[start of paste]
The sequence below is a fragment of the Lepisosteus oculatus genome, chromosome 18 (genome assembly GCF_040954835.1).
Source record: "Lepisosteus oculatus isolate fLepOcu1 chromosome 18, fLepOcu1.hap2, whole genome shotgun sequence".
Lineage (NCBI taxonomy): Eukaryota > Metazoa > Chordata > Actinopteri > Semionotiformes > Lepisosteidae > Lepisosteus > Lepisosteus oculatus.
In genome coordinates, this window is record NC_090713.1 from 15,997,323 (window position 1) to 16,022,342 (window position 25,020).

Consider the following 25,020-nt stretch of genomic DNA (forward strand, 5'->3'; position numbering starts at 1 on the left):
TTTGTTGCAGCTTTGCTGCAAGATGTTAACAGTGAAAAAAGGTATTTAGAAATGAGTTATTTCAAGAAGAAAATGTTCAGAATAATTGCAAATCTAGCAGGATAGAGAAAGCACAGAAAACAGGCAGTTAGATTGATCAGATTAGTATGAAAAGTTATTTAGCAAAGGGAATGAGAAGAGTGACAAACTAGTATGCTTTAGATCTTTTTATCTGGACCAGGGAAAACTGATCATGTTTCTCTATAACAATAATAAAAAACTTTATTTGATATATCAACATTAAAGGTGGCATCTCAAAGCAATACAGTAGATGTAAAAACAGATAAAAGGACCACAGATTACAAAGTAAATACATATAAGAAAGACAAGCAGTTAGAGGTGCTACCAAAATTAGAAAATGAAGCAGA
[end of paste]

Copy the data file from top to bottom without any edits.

The sequence below is a fragment of the Lepisosteus oculatus genome, chromosome 18 (genome assembly GCF_040954835.1).
Source record: "Lepisosteus oculatus isolate fLepOcu1 chromosome 18, fLepOcu1.hap2, whole genome shotgun sequence".
Lineage (NCBI taxonomy): Eukaryota > Metazoa > Chordata > Actinopteri > Semionotiformes > Lepisosteidae > Lepisosteus > Lepisosteus oculatus.
In genome coordinates, this window is record NC_090713.1 from 15,997,323 (window position 1) to 16,022,342 (window position 25,020).

Consider the following 25,020-nt stretch of genomic DNA (forward strand, 5'->3'; position numbering starts at 1 on the left):
TTTGTTGCAGCTTTGCTGCAAGATGTTAACAGTGAAAAAAGGTATTTAGAAATGAGTTATTTCAAGAAGAAAATGTTCAGAATAATTGCAAATCTAGCAGGATAGAGAAAGCACAGAAAACAGGCAGTTAGATTGATCAGATTAGTATGAAAAGTTATTTAGCAAAGGGAATGAGAAGAGTGACAAACTAGTATGCTTTAGATCTTTTTATCTGGACCAGGGAAAACTGATCATGTTTCTCTATAACAATAATAAAAAACTTTATTTGATATATCAACATTAAAGGTGGCATCTCAAAGCAATACAGTAGATGTAAAAACAGATAAAAGGACCACAGATTACAAAGTAAATACATATAAGAAAGACAAGCAGTTAGAGGTGCTACCAAAATTAGAAAATGAAGCAGA